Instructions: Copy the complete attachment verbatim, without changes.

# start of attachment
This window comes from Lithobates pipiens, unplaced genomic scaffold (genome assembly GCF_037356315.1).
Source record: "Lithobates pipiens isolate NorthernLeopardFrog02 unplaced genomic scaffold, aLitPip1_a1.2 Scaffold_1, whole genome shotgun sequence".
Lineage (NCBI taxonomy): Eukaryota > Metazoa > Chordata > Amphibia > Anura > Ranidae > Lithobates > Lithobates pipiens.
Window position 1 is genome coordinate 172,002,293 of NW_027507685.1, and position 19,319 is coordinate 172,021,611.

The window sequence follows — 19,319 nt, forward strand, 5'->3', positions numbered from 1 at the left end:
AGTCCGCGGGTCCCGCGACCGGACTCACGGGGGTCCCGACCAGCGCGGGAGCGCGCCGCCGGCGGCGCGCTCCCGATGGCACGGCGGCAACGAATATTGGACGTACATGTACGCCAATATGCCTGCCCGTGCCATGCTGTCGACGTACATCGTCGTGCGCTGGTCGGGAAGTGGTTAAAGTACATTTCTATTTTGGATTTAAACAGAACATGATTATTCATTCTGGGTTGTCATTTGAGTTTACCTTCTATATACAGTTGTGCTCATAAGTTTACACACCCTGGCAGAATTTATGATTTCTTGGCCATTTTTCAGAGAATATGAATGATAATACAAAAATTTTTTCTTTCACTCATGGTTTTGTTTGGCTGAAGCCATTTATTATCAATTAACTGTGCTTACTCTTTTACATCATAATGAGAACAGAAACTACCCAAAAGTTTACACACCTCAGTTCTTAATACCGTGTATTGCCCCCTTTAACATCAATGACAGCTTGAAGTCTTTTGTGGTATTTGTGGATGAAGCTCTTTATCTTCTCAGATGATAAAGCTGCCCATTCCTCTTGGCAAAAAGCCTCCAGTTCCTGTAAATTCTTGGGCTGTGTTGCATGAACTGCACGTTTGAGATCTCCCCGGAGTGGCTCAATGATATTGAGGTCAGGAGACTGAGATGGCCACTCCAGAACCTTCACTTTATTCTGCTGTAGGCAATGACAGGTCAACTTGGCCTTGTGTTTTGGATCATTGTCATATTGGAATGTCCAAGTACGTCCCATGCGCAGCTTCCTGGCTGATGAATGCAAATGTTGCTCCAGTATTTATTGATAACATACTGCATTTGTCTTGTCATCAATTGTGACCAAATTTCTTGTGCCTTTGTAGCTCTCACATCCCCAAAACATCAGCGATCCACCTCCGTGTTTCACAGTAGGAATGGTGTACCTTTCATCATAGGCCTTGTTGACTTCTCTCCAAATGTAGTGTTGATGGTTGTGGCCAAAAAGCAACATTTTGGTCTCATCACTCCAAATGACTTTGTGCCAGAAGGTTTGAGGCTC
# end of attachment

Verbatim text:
This window comes from Lithobates pipiens, unplaced genomic scaffold (genome assembly GCF_037356315.1).
Source record: "Lithobates pipiens isolate NorthernLeopardFrog02 unplaced genomic scaffold, aLitPip1_a1.2 Scaffold_1, whole genome shotgun sequence".
Lineage (NCBI taxonomy): Eukaryota > Metazoa > Chordata > Amphibia > Anura > Ranidae > Lithobates > Lithobates pipiens.
Window position 1 is genome coordinate 172,002,293 of NW_027507685.1, and position 19,319 is coordinate 172,021,611.

The window sequence follows — 19,319 nt, forward strand, 5'->3', positions numbered from 1 at the left end:
AGTCCGCGGGTCCCGCGACCGGACTCACGGGGGTCCCGACCAGCGCGGGAGCGCGCCGCCGGCGGCGCGCTCCCGATGGCACGGCGGCAACGAATATTGGACGTACATGTACGCCAATATGCCTGCCCGTGCCATGCTGTCGACGTACATCGTCGTGCGCTGGTCGGGAAGTGGTTAAAGTACATTTCTATTTTGGATTTAAACAGAACATGATTATTCATTCTGGGTTGTCATTTGAGTTTACCTTCTATATACAGTTGTGCTCATAAGTTTACACACCCTGGCAGAATTTATGATTTCTTGGCCATTTTTCAGAGAATATGAATGATAATACAAAAATTTTTTCTTTCACTCATGGTTTTGTTTGGCTGAAGCCATTTATTATCAATTAACTGTGCTTACTCTTTTACATCATAATGAGAACAGAAACTACCCAAAAGTTTACACACCTCAGTTCTTAATACCGTGTATTGCCCCCTTTAACATCAATGACAGCTTGAAGTCTTTTGTGGTATTTGTGGATGAAGCTCTTTATCTTCTCAGATGATAAAGCTGCCCATTCCTCTTGGCAAAAAGCCTCCAGTTCCTGTAAATTCTTGGGCTGTGTTGCATGAACTGCACGTTTGAGATCTCCCCGGAGTGGCTCAATGATATTGAGGTCAGGAGACTGAGATGGCCACTCCAGAACCTTCACTTTATTCTGCTGTAGGCAATGACAGGTCAACTTGGCCTTGTGTTTTGGATCATTGTCATATTGGAATGTCCAAGTACGTCCCATGCGCAGCTTCCTGGCTGATGAATGCAAATGTTGCTCCAGTATTTATTGATAACATACTGCATTTGTCTTGTCATCAATTGTGACCAAATTTCTTGTGCCTTTGTAGCTCTCACATCCCCAAAACATCAGCGATCCACCTCCGTGTTTCACAGTAGGAATGGTGTACCTTTCATCATAGGCCTTGTTGACTTCTCTCCAAATGTAGTGTTGATGGTTGTGGCCAAAAAGCAACATTTTGGTCTCATCACTCCAAATGACTTTGTGCCAGAAGGTTTGAGGCTC